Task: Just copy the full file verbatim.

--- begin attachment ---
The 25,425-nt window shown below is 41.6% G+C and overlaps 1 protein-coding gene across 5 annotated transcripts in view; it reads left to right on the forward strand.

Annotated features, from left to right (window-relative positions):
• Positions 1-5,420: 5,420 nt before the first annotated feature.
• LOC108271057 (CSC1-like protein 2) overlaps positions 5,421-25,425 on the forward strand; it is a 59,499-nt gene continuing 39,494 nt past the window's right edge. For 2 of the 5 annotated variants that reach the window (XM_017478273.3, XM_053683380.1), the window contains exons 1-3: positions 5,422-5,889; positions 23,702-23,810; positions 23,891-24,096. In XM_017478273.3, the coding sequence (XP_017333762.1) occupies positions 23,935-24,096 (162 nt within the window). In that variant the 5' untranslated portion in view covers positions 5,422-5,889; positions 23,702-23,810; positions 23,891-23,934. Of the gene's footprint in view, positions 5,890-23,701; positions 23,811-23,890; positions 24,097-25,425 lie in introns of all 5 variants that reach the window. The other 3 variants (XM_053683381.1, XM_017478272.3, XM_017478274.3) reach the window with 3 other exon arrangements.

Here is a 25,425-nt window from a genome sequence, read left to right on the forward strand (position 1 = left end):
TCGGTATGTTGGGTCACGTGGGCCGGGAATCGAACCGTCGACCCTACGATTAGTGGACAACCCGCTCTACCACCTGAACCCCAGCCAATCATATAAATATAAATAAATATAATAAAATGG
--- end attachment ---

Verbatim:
The 25,425-nt window shown below is 41.6% G+C and overlaps 1 protein-coding gene across 5 annotated transcripts in view; it reads left to right on the forward strand.

Annotated features, from left to right (window-relative positions):
• Positions 1-5,420: 5,420 nt before the first annotated feature.
• LOC108271057 (CSC1-like protein 2) overlaps positions 5,421-25,425 on the forward strand; it is a 59,499-nt gene continuing 39,494 nt past the window's right edge. For 2 of the 5 annotated variants that reach the window (XM_017478273.3, XM_053683380.1), the window contains exons 1-3: positions 5,422-5,889; positions 23,702-23,810; positions 23,891-24,096. In XM_017478273.3, the coding sequence (XP_017333762.1) occupies positions 23,935-24,096 (162 nt within the window). In that variant the 5' untranslated portion in view covers positions 5,422-5,889; positions 23,702-23,810; positions 23,891-23,934. Of the gene's footprint in view, positions 5,890-23,701; positions 23,811-23,890; positions 24,097-25,425 lie in introns of all 5 variants that reach the window. The other 3 variants (XM_053683381.1, XM_017478272.3, XM_017478274.3) reach the window with 3 other exon arrangements.

Here is a 25,425-nt window from a genome sequence, read left to right on the forward strand (position 1 = left end):
TCGGTATGTTGGGTCACGTGGGCCGGGAATCGAACCGTCGACCCTACGATTAGTGGACAACCCGCTCTACCACCTGAACCCCAGCCAATCATATAAATATAAATAAATATAATAAAATGG